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Walmart Nation: Mapping America’s Biggest Employers

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Walmart Nation: Mapping America’s Biggest Employers

In America, approximately 150 million people are currently employed, doing everything from neurosurgery to greeting customers at your local Walmart Supercenter.

While there is a breathtaking variety of jobs out there, a few large-scale organizations stand out as the top employer in each state.

The Largest Employer in Each State

The U.S. is the third most populous country in the world, so it takes a lot of manpower to keep the government running. It’ll come as no surprise that, in most states, either the state or federal government is the top employer. California alone employs a quarter of a million federal workers.

New York State is a unique case as NYC’s municipal workforce is the top employer.

Technically, the largest employer on the planet is the U.S. Department of Defense, and in eight states, there are more active military personnel than any single private employer.

Non-Government Employers

When we exclude direct government and military employment, a few trends emerge. Universities and hospitals – there is often some overlap between the two – are top employers in nearly half of the states.

In a handful of cases, the top employer reflects an industry that is well known in the region. General Motors, for example, is still the top employer in Michigan. In Nevada? MGM Resorts International, with over 55,000 employees.

When it comes to large-scale employment, there’s one regional trend that stands out the most – the broad blue expanse of Walmart country.

Walmart Map: The Biggest Employers in United States
View the high resolution version of today’s graphic by clicking here.

Walmart Nation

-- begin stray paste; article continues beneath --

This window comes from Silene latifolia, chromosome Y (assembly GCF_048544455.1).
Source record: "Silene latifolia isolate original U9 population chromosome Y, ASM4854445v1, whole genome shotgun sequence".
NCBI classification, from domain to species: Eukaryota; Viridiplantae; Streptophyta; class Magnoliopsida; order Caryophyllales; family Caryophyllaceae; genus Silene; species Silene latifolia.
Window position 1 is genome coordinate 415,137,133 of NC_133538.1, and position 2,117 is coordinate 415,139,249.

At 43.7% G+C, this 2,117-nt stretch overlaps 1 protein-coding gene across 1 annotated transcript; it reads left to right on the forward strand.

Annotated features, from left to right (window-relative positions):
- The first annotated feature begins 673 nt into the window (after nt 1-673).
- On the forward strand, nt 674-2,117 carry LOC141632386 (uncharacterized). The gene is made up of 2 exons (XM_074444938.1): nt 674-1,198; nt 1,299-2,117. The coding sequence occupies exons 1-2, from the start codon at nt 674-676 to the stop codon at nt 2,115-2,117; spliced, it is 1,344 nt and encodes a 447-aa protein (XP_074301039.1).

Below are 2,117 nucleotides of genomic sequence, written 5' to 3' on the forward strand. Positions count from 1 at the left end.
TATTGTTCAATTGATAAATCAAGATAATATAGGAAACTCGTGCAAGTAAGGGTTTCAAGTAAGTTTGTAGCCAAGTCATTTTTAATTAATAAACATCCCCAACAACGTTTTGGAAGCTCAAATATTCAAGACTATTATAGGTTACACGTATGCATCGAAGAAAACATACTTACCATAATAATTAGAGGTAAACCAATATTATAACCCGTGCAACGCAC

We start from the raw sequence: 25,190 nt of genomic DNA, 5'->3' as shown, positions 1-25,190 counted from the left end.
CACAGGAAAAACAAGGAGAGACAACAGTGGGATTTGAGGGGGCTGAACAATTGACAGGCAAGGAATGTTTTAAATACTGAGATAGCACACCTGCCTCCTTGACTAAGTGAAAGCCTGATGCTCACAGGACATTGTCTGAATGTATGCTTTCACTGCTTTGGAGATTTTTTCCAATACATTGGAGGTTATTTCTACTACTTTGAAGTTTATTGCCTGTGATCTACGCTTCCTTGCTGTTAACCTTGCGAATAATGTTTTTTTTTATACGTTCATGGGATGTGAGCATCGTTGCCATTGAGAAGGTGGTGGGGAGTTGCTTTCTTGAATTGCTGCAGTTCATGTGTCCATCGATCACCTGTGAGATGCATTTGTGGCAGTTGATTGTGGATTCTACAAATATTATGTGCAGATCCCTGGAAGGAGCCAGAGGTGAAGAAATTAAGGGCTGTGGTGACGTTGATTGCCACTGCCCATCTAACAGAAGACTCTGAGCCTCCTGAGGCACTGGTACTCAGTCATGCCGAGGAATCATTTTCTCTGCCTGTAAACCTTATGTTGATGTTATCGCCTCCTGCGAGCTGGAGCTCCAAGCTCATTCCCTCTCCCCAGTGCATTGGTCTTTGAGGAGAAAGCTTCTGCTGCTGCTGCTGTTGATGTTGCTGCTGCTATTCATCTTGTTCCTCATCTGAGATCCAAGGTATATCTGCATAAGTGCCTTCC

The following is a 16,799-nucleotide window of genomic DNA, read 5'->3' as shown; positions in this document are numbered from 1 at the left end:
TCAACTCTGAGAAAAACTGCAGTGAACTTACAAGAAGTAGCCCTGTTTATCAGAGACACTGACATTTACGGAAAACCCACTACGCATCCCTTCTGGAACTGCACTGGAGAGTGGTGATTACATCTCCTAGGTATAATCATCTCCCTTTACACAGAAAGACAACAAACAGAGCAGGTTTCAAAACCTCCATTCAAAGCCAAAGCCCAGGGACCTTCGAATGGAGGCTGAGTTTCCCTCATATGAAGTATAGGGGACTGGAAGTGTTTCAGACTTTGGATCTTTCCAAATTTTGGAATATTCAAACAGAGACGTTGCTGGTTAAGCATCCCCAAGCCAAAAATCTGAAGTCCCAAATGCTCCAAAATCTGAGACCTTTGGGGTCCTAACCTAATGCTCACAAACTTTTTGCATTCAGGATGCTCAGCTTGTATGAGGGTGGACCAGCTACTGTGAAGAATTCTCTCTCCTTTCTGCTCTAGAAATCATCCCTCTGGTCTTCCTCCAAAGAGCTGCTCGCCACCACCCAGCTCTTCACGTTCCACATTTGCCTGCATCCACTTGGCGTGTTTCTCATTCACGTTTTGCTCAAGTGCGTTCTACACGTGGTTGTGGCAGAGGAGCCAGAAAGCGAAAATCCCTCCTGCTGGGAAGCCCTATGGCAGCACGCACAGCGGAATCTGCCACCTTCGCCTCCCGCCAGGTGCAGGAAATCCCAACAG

Walmart is the biggest company in the world by revenue, and there are over 3,500 Walmart Supercenters spread around the United States alone. It takes about 1% of private sector workforce in the United States to keep this massive fleet of big box stores running. In Arkansas, that figure jumps up to 4%, with about one-third of the total retail workforce employed at the retail giant.

Here’s a full look at the 21 states where Walmart is the top employer.

State# of Walmart Employees
Texas168,403
Florida107,460
Georgia60,002
Illinois53,687
Arkansas52,367
Ohio50,186
Virginia43,623
Missouri42,029
Tennessee40,598
Indiana39,875
Alabama37,207
Louisiana36,309
Oklahoma32,713
South Carolina32,165
Kentucky29,554
Mississippi24,180
Kansas20,103
West Virginia11,864
New Hampshire7,593
Montana4,861
Wyoming4,648

What About Amazon?

When we talk about the retail industry, it’s impossible to avoid discussing Amazon. The e-commerce company is growing at an impressive clip, and is now the second largest private employer in the country, with over half a million employees.

That said, even with the acquisition of Whole Foods, Amazon still has a long way to go to catch up to Walmart’s massive employee count. The company’s reliance on contract workers and supply chain automation means that this map is unlikely to turn orange in the near future.

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Infographic: The Numbers Behind Black Friday

Black Friday is the kickoff to the holiday shopping season – and it often starts it with a bang. See the crazy retail numbers behind the big shopping day.

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For American retailers, Christmas comes a month earlier.

Starting in late-November, the holiday shopping season officially kicks into high gear – and it’s the beginning of a month-long stretch that can either make or break retailers.

Black Friday is the shotgun start for this mad scramble of consumerism. And whether you are waiting in line to get a Turbo-Man doll, or you are constantly refreshing your browser window for the latest deal on Amazon, it’s a spectacle all the same.

Black Friday Numbers

Today’s infographic comes to us from AppInstitute, and it breaks down the numbers behind Black Friday, the centerpiece of the shopping extravaganza for retailers in the United States.

The Numbers Behind Black Friday

In totality, the holiday season generated $688 billion of revenue for retailers in the United States in 2017 – and $108.2 billion of this came from online purchases, which are seeing double-digit growth each year.

Impressively, about 15% of all online holiday revenue comes in the four-day span between Black Friday and Cyber Monday. The two days (Black Friday, Cyber Monday) are the two highest volume online shopping days of the year.

Shopping Season Retail Breakdowns

Source: Adobe

Online or Offline

Do shoppers take advantage of deals at home or in store?

It appears to be a mix of both, according to comprehensive data from Adobe for the 2017 shopping season:

  • 16% shopped entirely in stores
  • 29% shopped mostly in stores, and a little online
  • 26% shopped equally in stores and online
  • 20% shopped mostly online, and a little in stores